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https://doi.org/10.12988/astp.2017.71156

Variational Calculus

Pedro Pablo Cárdenas Alzate

Universidad Tecnológica de Pereira

Pereira, Colombia

Fernando Mesa

Universidad Tecnológica de Pereira

Pereira, Colombia

Department of Mathematics

Universidad Tecnológica de Pereira

Pereira, Colombia

Copyright

c 2017 Pedro Pablo Cárdenas Alzate et al. This article is distributed under

the Creative Commons Attribution License, which permits unrestricted use, distribution,

and reproduction in any medium, provided the original work is properly cited.

Abstract

tiable function. Similarly, we prove that the function φ associated with

the problem and defined in HT1 reaches a minimum using the classical

theorems of the calculation of variations.

726 Pedro Pablo Cárdenas Alzate et al.

1 Introduction

Minimization principles form one of the most wide-ranging means of formulat-

ing mathematical models governing physical systems. In this paper, we will

develop the basic mathematical analysis of nonlinear minimization principles

on infinite-dimensional function spaces a subject known as the calculus of vari-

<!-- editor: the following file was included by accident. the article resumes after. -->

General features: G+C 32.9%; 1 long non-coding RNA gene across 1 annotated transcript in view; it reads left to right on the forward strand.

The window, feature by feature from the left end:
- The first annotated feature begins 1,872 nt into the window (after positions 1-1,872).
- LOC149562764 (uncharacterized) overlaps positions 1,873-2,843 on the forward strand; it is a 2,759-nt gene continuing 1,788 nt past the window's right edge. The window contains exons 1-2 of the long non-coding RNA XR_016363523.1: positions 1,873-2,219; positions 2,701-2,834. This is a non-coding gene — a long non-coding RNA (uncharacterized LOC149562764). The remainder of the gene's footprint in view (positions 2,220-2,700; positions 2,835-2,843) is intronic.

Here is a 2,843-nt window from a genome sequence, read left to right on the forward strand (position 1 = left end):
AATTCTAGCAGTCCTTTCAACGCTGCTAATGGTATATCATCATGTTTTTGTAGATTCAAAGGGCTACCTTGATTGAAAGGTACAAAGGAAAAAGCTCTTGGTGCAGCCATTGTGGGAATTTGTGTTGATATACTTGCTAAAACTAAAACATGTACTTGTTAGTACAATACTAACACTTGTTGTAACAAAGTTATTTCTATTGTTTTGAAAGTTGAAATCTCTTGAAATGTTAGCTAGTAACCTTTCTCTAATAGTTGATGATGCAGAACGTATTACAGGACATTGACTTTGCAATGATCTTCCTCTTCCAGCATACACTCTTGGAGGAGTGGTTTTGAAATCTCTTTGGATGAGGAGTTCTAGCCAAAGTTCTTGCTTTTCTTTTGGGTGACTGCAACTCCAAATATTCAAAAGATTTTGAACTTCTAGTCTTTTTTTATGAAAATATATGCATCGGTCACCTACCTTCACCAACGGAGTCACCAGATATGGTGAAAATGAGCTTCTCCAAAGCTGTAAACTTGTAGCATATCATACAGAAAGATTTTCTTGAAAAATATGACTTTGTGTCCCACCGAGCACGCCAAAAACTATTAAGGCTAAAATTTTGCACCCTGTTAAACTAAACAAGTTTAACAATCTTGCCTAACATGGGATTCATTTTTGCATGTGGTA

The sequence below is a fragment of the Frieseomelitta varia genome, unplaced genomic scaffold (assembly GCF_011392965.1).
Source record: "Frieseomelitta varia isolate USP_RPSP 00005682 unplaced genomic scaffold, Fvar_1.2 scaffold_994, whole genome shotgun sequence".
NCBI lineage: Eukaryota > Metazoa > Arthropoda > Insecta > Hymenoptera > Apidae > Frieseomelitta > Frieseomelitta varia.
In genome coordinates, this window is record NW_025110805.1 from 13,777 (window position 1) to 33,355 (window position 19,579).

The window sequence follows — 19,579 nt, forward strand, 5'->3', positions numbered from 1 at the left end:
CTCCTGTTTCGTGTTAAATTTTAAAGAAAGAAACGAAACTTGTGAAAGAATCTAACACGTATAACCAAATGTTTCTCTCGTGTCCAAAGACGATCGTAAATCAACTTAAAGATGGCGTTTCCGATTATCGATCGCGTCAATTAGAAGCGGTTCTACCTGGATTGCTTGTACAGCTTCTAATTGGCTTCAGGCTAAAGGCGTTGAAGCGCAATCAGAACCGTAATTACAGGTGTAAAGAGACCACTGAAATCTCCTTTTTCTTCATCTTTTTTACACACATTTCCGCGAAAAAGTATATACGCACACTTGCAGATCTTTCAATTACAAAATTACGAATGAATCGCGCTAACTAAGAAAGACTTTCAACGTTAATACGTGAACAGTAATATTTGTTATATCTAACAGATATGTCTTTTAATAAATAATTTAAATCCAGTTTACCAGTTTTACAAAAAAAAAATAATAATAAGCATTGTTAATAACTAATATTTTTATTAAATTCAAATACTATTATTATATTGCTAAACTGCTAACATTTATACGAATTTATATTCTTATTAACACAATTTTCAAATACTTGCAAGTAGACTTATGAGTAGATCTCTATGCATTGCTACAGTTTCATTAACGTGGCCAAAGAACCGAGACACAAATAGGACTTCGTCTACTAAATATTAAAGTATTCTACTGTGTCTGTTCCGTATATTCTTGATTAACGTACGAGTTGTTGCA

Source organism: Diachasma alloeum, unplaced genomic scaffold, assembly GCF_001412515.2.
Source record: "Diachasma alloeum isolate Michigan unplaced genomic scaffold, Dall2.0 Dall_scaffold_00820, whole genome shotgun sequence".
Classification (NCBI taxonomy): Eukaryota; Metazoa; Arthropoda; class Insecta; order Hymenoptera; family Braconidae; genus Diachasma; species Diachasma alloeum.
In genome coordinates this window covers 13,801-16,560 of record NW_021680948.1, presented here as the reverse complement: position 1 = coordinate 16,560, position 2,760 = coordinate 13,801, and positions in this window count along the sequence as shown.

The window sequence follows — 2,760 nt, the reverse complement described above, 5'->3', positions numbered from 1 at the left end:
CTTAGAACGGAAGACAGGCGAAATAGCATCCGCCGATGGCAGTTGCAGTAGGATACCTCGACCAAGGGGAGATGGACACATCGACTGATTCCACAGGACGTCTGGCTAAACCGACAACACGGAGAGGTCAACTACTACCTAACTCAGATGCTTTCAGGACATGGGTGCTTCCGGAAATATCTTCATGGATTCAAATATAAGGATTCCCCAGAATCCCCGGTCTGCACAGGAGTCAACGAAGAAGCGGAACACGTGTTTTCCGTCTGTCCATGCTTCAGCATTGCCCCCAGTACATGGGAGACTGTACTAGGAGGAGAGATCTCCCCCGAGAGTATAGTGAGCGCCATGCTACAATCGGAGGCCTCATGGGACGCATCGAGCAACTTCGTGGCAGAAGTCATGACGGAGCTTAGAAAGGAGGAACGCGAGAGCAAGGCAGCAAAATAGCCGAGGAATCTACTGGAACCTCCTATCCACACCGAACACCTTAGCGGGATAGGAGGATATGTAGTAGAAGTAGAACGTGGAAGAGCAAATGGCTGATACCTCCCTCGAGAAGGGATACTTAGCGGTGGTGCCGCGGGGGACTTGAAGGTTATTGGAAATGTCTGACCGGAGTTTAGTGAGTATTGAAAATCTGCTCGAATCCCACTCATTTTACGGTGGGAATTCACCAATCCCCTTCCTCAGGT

ations, for reasons that will be explained as soon as we present the basic ideas.

Classical solutions to minimization problems in the calculus of variations are

prescribed by boundary value problems involving certain types of differential

equations, known as the associated Euler-Lagrange equations.

with collisions from classical solutions, since generally the presence of collisions

does not result in a significant increment in the value of the action functional.

Minimization problems that can be analyzed by the calculus of variations (vari-

ational calculus) serve to characterize the equilibrium configurations of almost

all continuous physical systems. Many geometrical configurations, such as min-

imal surfaces, can be conveniently formulated as optimization problems. More-

over, numerical approximations to the equilibrium solutions of such boundary

value problems are based on a nonlinear finite element approach that reduced

the infinite-dimensional minimization problem to a finite-dimensional problem,

to which we can apply the optimization techniques of variational calculus.

Z T 0 2

|x (t)|

φ(x) = + F (t, x(t)) dt.

0 2

Here, F : [0, T ] × RN → R is a function continuous such that:

• Let x 7→ F (t, x) be continuously differentiable for all t ∈ [0, T ]; we denote

∂F ∂F

∇F (t, x) = (t, x), · · · , (t, x)

∂x1 ∂xN

|F (t, x)| ≤ a(|x|)b(t), |∇F | ≤ a(|x|)b(t), ∀(t, x) ∈ [0, T ] × RN .

In this section we will show that there is x ∈ HT1 such that φ0 (x) = 0 and

therefore the periodic problem

x00 (t) = ∇F (t, x(t)), t ∈ [0, T ]

On a periodic problem using variational calculus 727

has a solution. In fact, first we can associate with this problem the function

given by

1

L(t, x, x0 ) = |x0 |2 + F (t, x), (1)

2

with L : [0, T ] × RN × RN → R; F : [0, T ] × RN → R and (t, x, x0 ) ∈ [0, T ] ×

RN × RN . Now, we can see that p → L(t, x, p) is a convex function for every

(t, x) ∈ [0, T ] × RN . Therefore, let

and Z T

A(x) : L(t, x(t), x0 (t)) dt.

0

the periodic problem is a necessary condition for the variational problem

Z T

min A(x), A(x) = L(t, x(t), x0 (t)) dt, (2)